It’s a little past 4:00 PM as I pass my father in law where he sits watching his sheep. He doesn’t look too uncomfortable sitting under the shade of a fig tree. We wave as I pass in the distance. In the house, the women are watching TV and a neighbor has come to visit. They gossip as I head back into the rear salon to read. The gossip is about other neighbors and also about the king. People keep telling me that the king is going to move to Sefrou. I doubt it, but it’s something to talk about. Each time I visit there is a new twist in the tale or a new piece of evidence. ‘A rich man gave him two villas.’ ‘His son is sick and needs to be near the mountains.’ ‘ He’s going to build a palace on the taxi station.’ ‘He’s thinking of taking a third wife- this time a Sefrouia.’
I lay down and read Henry Miller in the rear salon while the Turkish and Mexican soap operas translated into Darija run in the front salon along with the imaginations of the Berber and Arab housewives of the neighborhood. Around 6:00 PM, the kitchen becomes the most active room in the house.
My father in law returns with the sheep at about the same time as my brother in law comes in from his hard day’s labor. I know this because the light has faded enough that I can’t read in the back salon any longer so I’ve moved to the small outside courtyard next to the sheep pen.
My wife comes outside with her arms loaded with blankets and rugs. She spreads them out on the concrete ground just as her sister comes out with a low wooden table which she places in the middle of the area my wife has just laid out. Next, my mother in law starts the process of bringing out everything we will break our fast with: cactus fruit, dates, a big pot full of delicious harira, fresh figs from the tree in the yard, grapes, a cucumber and tomato salad, pastries, cookies, homemade nougat, big bottles of water, tea, coffee, homemade khobz (bread), fresh peach juice, and olives. There is so much food that they need to bring a second table out.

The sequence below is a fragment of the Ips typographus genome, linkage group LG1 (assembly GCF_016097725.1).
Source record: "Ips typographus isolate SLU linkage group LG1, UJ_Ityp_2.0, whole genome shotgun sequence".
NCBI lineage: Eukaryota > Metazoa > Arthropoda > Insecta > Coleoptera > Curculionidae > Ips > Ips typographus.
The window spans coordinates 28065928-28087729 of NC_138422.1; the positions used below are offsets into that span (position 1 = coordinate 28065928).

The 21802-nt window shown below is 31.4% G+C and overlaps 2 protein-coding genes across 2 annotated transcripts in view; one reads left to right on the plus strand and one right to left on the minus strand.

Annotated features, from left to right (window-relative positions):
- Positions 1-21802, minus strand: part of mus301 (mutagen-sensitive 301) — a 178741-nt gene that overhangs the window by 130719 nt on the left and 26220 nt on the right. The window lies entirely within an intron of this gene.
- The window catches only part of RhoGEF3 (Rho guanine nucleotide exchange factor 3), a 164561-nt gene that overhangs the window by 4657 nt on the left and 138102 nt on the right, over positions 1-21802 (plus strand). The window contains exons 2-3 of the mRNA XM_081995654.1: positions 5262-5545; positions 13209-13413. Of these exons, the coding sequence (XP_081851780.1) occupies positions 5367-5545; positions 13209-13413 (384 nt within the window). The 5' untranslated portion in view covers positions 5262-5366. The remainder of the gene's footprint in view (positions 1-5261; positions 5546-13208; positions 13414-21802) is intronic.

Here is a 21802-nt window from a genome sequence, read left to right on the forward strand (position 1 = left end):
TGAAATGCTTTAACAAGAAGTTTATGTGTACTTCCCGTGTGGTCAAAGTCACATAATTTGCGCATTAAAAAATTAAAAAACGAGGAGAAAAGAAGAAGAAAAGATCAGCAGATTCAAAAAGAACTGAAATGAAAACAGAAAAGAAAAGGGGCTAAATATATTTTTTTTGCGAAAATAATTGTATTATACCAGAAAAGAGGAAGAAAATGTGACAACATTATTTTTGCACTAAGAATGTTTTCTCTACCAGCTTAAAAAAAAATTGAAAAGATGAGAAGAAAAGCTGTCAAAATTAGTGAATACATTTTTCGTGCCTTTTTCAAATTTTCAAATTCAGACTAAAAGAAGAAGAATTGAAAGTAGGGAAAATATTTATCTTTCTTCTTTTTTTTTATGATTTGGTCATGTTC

The sight of the water is too much for me. We’re still fasting. I go to the roof and look around at the neighboring houses. All of them have variations of the same theme happening insider or out. Each doorway and window has someone in it waiting to hear the call to prayer so that ‘Iftar’, breakfast, can begin.
When it comes I head downstairs to see my brother in law gulping down water. My father in law performs his ablution and goes to pray in the rear salon. My wife hands me a cold glass of water and I say ‘bismillah’ and drink it down. Iftar is a fun time as we sit together, eat, and drink. There are many jokes and a shared sense of relief that the heat of the day has passed on.
A funny thing happens though. As it gets dark the mud bricks begin to release the heat they stored during the day. It becomes hotter inside the house than outside. Also, our bodies begin to burn the calories they were missing and so they also feel hotter than during the day. Still, the family moves inside to watch Moroccan comedies on television while I lay on the rugs outside and gaze up at the stars and try to figure out exactly how my body is reacting to each of the things I just ate. I light up a cigarette and pour a cup of mint tea while I contemplate what this day has been.
I fall asleep but am aware of my wife joining me and then we are both being woken by her mother for the meal before the dawn call to prayer. The second meal is heavier and is really more of a dinner. Chicken and rice, bread, and a bowl of pudding. As we finish eating and the voice of the muezzine rises I can sense the fatigue of those around me.
In fact though, it’s not hellish. Not for me anyway. I have it easy. Since I write, I don’t have to be outside during the heat of the day…